There was a flurry of good news stories today about the UK’s efforts to vaccinate the population against Covid-19.

At time of writing, more than 18 million people have been jabbed across Britain. More than 93 per cent of over-80s in England have received a first dose of one of the two available vaccines.

The number of coronavirus cases has been falling for a while now across the UK, along with the number of people in hospital and deaths linked to the disease.

But how can we be sure that the vaccines are responsible for this positive trend? How do we know the fall in cases, serious illness and death is not due to lockdown measures?

Scientists are now tentatively beginning to conclude that we can see the effect of the vaccines in the figures. Here’s why.

Scottish study

This pre-print (not peer-reviewed) paper from the University of Edinburgh analysed data from 5.4 million people – almost the entire population of Scotland.

When the researchers compared the health outcomes of the 1.1 million people who had been vaccinated by 15 February with those not yet vaccinated, adjusting for differences in age, sex, socioeconomic status and underlying health conditions in the two groups.

They found that a single dose of Pfizer vaccine was enough to reduce the risk of being hospitalized by 85 per cent, four weeks after the jab. The AstraZeneca vaccine cut the risk by 94 per cent.

The combined results for both vaccines showed an 81 per cent reduction in hospitalisation risk for people aged 80 and over at four weeks after vaccination.

Public Health England data

We also have results from Public Health England’s SIREN study today, which looks at whether there were fewer cases of infection – with or without symptoms – among NHS workers who were given the Pfizer vaccine.

The Kent variant of the virus was found to be the dominant one in this group of people.

The risk of being infected was reduced by 70 per cent three weeks after the first dose and by 85 per cent a week after the second.

Other data released by Public Health England found that a single dose of Pfizer vaccine was 57 per cent effective against symptomatic Covid in the over-80s from four weeks, rising to 88 per cent a week after the second dose.

Vaccination also significantly cut the risk of going to hospital or dying among people over 80, Public Health England said.

Deaths and hospital cases falling faster amongst highly-vaccinated group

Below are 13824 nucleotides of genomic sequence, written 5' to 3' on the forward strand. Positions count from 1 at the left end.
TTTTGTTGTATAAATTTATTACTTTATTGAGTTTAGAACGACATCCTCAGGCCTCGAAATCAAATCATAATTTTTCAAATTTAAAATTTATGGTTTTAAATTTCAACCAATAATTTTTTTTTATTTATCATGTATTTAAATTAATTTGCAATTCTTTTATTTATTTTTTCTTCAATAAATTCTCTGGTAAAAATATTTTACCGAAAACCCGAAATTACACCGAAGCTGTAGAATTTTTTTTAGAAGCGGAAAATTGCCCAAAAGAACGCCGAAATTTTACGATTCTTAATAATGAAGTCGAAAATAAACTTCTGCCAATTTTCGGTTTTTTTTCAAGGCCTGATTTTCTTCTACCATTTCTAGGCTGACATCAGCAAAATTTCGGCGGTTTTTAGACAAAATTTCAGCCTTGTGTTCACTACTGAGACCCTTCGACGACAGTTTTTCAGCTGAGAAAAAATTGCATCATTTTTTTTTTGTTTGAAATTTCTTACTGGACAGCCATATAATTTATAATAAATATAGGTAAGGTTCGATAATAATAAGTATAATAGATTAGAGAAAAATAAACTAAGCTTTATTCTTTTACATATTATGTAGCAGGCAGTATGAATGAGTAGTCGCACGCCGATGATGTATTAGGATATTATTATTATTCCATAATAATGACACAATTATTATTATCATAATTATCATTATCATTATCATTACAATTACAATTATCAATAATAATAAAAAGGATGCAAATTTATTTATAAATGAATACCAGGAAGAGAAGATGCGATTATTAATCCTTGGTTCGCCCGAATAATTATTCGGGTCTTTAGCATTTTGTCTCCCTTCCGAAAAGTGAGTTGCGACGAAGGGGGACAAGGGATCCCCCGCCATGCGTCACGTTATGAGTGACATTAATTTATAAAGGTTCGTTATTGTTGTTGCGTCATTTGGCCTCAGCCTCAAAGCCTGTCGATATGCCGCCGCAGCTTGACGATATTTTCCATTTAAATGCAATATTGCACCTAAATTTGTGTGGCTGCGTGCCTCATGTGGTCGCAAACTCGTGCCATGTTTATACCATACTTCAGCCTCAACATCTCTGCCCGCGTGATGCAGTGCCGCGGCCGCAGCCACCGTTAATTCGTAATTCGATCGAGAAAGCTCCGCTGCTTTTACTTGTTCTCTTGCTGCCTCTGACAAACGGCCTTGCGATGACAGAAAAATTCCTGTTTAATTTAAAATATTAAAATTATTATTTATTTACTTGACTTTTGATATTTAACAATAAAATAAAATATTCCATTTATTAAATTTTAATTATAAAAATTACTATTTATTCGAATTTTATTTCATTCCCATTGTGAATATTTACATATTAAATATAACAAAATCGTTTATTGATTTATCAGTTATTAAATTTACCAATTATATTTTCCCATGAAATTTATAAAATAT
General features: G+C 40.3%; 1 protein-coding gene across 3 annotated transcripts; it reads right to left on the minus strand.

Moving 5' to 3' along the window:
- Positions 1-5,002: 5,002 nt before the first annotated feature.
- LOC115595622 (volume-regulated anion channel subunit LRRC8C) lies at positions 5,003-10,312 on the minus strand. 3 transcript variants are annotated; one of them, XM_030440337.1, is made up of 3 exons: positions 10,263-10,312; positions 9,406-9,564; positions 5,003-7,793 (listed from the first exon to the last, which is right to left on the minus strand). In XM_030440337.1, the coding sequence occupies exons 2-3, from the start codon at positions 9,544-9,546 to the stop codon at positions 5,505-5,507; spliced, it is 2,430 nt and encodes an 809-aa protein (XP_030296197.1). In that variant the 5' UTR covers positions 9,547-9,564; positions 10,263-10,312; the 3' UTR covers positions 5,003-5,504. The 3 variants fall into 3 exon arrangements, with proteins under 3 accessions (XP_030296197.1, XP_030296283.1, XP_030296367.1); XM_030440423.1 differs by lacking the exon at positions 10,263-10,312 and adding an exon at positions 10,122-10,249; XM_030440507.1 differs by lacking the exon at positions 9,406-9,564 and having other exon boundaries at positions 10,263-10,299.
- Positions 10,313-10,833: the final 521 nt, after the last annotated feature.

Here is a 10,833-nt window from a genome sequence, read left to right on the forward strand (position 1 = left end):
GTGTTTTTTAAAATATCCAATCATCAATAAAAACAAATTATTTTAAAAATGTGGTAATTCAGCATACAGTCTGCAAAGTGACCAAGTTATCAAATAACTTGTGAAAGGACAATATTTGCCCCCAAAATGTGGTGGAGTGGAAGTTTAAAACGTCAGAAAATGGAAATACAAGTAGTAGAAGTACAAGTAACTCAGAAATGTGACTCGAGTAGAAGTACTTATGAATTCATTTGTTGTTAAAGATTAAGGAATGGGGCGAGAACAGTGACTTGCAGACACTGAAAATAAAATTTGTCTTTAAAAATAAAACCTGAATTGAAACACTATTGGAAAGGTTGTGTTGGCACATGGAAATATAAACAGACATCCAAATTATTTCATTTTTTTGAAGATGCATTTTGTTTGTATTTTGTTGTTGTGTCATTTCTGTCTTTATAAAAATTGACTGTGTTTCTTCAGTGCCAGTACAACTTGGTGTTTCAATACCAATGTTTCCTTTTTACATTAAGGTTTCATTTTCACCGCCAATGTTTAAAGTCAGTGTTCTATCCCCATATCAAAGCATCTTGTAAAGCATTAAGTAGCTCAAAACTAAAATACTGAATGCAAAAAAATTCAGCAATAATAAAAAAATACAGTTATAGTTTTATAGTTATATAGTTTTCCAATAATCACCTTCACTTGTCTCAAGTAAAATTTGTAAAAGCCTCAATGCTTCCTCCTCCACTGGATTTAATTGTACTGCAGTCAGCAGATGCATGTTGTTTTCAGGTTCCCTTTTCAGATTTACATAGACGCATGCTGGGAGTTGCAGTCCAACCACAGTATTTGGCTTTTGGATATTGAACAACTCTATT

PHE figures show that both hospitalisation and death rates have been falling more quickly recently among the oldest age group (the blue line here) than in younger cohorts (orange and grey). This didn’t happen after the first wave of the pandemic last year.

Since the over-80s are more likely to have been vaccinated than anyone else, this could be a sign that the vaccines are already reducing serious illness and mortality, although Public Health England are cautious about saying how big the vaccine effect is compared to the impact of lockdown measures.

International evidence

Some of the results released today echo the experience of Israel, the country with the highest vaccination rate in the world.

Studies from Israel have also shown that a single dose of Pfizer vaccine cut cases of symptomatic infection significantly in healthcare workers.

Limitations of vaccines

The authors of the Siren study say there is now “strong evidence that vaccinating working-age adults will substantially reduce asymptomatic and symptomatic SARS-CoV-2 infection and therefore reduce transmission of infection in the population”.

But they add: “It does not eliminate infection risk completely and therefore personal protective equipment, non-pharmaceutical interventions and regular asymptomatic testing will need to be continued until prevalence of SARS-CoV-2 is extremely low to reduce the risk of transmission in healthcare settings.”

Government scientists have echoed this today, saying that even with high levels of individual protection, and large numbers of people taking up the offer of a jab, the whole population will not be immune to Covid and there is still the risk of an upsurge in cases.

The Chief Scientific Adviser, Sir Patrick Vallance, said: “Vaccines are predicted, as you would expect and hope, to make a big difference.

“But even with high vaccine levels, and indeed quite high vaccine coverage, it’s important to remember that a large number of people in the population remain unprotected.”

The verdict

New research released today suggests the UK experience may be mirroring the good results already seen in Israel following the mass vaccination there.

A huge study covering almost the entire population of Scotland shows that both the Pfizer and AstraZeneca vaccines appear to drastically cut the risk of ending up in hospital with Covid.

There are a lot of positives that can be drawn from the evidence from Scotland and England so far: both the vaccines that are licensed and widely available in the UK appear to work; the AstraZeneca vaccine appears to work well in older people, despite European leaders expressing concerns over the lack of evidence; the Pfizer vaccine has been shown to be effective against the “Kent variant” of the disease; and the UK’s controversial policy of giving large numbers of people one dose and making people wait for up to 12 weeks to get the second appears to be paying off.

Some scientists are cautious about the data so far, saying that it’s hard to disentangle the effect of the vaccines from other measures the government has taken to curb the spread of the virus.

And the government’s scientific advisers are insisting that the country still needs to come out of lockdown slowly, despite the promising early data on vaccines.